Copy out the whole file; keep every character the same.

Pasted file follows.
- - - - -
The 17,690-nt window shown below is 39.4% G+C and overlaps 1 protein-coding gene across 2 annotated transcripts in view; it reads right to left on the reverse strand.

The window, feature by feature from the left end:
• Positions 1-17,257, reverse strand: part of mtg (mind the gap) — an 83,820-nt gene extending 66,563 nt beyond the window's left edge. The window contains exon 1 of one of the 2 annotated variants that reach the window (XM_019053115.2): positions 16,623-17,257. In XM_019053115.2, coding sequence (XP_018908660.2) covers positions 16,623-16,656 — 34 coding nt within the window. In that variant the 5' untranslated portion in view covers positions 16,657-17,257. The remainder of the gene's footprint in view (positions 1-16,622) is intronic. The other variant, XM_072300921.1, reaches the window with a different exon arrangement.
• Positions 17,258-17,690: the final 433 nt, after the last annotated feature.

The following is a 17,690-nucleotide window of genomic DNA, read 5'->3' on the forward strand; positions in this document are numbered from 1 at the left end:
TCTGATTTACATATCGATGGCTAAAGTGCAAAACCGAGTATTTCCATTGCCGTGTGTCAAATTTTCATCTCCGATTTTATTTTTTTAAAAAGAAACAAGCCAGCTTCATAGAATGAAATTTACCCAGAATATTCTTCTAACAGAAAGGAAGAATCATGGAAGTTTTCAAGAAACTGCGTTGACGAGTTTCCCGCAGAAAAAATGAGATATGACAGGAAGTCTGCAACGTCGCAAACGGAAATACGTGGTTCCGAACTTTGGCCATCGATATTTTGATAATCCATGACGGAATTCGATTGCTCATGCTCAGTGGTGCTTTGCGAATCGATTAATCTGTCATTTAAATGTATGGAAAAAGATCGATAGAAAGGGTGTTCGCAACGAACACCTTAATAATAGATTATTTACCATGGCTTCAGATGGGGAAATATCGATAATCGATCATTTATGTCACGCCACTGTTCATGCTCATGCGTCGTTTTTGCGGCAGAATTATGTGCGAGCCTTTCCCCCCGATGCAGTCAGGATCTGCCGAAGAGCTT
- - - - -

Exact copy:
The 17,690-nt window shown below is 39.4% G+C and overlaps 1 protein-coding gene across 2 annotated transcripts in view; it reads right to left on the reverse strand.

The window, feature by feature from the left end:
• Positions 1-17,257, reverse strand: part of mtg (mind the gap) — an 83,820-nt gene extending 66,563 nt beyond the window's left edge. The window contains exon 1 of one of the 2 annotated variants that reach the window (XM_019053115.2): positions 16,623-17,257. In XM_019053115.2, coding sequence (XP_018908660.2) covers positions 16,623-16,656 — 34 coding nt within the window. In that variant the 5' untranslated portion in view covers positions 16,657-17,257. The remainder of the gene's footprint in view (positions 1-16,622) is intronic. The other variant, XM_072300921.1, reaches the window with a different exon arrangement.
• Positions 17,258-17,690: the final 433 nt, after the last annotated feature.

The following is a 17,690-nucleotide window of genomic DNA, read 5'->3' on the forward strand; positions in this document are numbered from 1 at the left end:
TCTGATTTACATATCGATGGCTAAAGTGCAAAACCGAGTATTTCCATTGCCGTGTGTCAAATTTTCATCTCCGATTTTATTTTTTTAAAAAGAAACAAGCCAGCTTCATAGAATGAAATTTACCCAGAATATTCTTCTAACAGAAAGGAAGAATCATGGAAGTTTTCAAGAAACTGCGTTGACGAGTTTCCCGCAGAAAAAATGAGATATGACAGGAAGTCTGCAACGTCGCAAACGGAAATACGTGGTTCCGAACTTTGGCCATCGATATTTTGATAATCCATGACGGAATTCGATTGCTCATGCTCAGTGGTGCTTTGCGAATCGATTAATCTGTCATTTAAATGTATGGAAAAAGATCGATAGAAAGGGTGTTCGCAACGAACACCTTAATAATAGATTATTTACCATGGCTTCAGATGGGGAAATATCGATAATCGATCATTTATGTCACGCCACTGTTCATGCTCATGCGTCGTTTTTGCGGCAGAATTATGTGCGAGCCTTTCCCCCCGATGCAGTCAGGATCTGCCGAAGAGCTT